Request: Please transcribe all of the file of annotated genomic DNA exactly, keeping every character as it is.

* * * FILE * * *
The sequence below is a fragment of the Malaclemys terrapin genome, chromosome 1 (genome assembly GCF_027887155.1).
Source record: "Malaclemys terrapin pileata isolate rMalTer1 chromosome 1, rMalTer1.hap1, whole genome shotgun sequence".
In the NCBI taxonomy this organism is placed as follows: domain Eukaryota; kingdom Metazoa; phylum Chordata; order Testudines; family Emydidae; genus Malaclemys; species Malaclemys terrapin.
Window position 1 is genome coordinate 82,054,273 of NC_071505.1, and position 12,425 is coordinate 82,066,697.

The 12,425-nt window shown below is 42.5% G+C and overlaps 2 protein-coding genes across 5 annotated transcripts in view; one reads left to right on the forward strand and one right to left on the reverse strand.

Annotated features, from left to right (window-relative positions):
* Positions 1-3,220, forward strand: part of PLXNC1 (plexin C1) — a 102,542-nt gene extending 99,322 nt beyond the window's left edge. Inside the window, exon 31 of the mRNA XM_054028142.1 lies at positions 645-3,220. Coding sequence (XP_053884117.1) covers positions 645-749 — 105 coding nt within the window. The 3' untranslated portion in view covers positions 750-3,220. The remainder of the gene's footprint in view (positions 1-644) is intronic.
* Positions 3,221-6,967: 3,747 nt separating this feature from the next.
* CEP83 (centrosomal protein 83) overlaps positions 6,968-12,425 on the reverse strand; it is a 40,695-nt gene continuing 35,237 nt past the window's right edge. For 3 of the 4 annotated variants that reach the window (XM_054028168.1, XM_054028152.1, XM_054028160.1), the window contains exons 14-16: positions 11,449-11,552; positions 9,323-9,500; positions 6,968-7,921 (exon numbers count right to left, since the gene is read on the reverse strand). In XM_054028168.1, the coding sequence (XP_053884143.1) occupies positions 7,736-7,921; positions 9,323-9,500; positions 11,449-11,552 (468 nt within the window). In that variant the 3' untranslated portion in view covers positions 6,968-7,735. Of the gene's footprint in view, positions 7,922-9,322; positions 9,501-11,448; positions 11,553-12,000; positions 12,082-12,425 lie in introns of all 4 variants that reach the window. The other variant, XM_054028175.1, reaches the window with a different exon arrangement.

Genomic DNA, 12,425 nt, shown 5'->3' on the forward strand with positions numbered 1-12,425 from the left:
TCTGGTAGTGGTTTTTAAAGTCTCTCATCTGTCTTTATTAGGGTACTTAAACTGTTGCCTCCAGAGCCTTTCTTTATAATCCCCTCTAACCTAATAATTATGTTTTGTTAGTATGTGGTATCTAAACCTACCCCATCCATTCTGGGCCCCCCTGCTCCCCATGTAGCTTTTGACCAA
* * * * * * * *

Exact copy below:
The sequence below is a fragment of the Malaclemys terrapin genome, chromosome 1 (genome assembly GCF_027887155.1).
Source record: "Malaclemys terrapin pileata isolate rMalTer1 chromosome 1, rMalTer1.hap1, whole genome shotgun sequence".
In the NCBI taxonomy this organism is placed as follows: domain Eukaryota; kingdom Metazoa; phylum Chordata; order Testudines; family Emydidae; genus Malaclemys; species Malaclemys terrapin.
Window position 1 is genome coordinate 82,054,273 of NC_071505.1, and position 12,425 is coordinate 82,066,697.

The 12,425-nt window shown below is 42.5% G+C and overlaps 2 protein-coding genes across 5 annotated transcripts in view; one reads left to right on the forward strand and one right to left on the reverse strand.

Annotated features, from left to right (window-relative positions):
* Positions 1-3,220, forward strand: part of PLXNC1 (plexin C1) — a 102,542-nt gene extending 99,322 nt beyond the window's left edge. Inside the window, exon 31 of the mRNA XM_054028142.1 lies at positions 645-3,220. Coding sequence (XP_053884117.1) covers positions 645-749 — 105 coding nt within the window. The 3' untranslated portion in view covers positions 750-3,220. The remainder of the gene's footprint in view (positions 1-644) is intronic.
* Positions 3,221-6,967: 3,747 nt separating this feature from the next.
* CEP83 (centrosomal protein 83) overlaps positions 6,968-12,425 on the reverse strand; it is a 40,695-nt gene continuing 35,237 nt past the window's right edge. For 3 of the 4 annotated variants that reach the window (XM_054028168.1, XM_054028152.1, XM_054028160.1), the window contains exons 14-16: positions 11,449-11,552; positions 9,323-9,500; positions 6,968-7,921 (exon numbers count right to left, since the gene is read on the reverse strand). In XM_054028168.1, the coding sequence (XP_053884143.1) occupies positions 7,736-7,921; positions 9,323-9,500; positions 11,449-11,552 (468 nt within the window). In that variant the 3' untranslated portion in view covers positions 6,968-7,735. Of the gene's footprint in view, positions 7,922-9,322; positions 9,501-11,448; positions 11,553-12,000; positions 12,082-12,425 lie in introns of all 4 variants that reach the window. The other variant, XM_054028175.1, reaches the window with a different exon arrangement.

Genomic DNA, 12,425 nt, shown 5'->3' on the forward strand with positions numbered 1-12,425 from the left:
TCTGGTAGTGGTTTTTAAAGTCTCTCATCTGTCTTTATTAGGGTACTTAAACTGTTGCCTCCAGAGCCTTTCTTTATAATCCCCTCTAACCTAATAATTATGTTTTGTTAGTATGTGGTATCTAAACCTACCCCATCCATTCTGGGCCCCCCTGCTCCCCATGTAGCTTTTGACCAA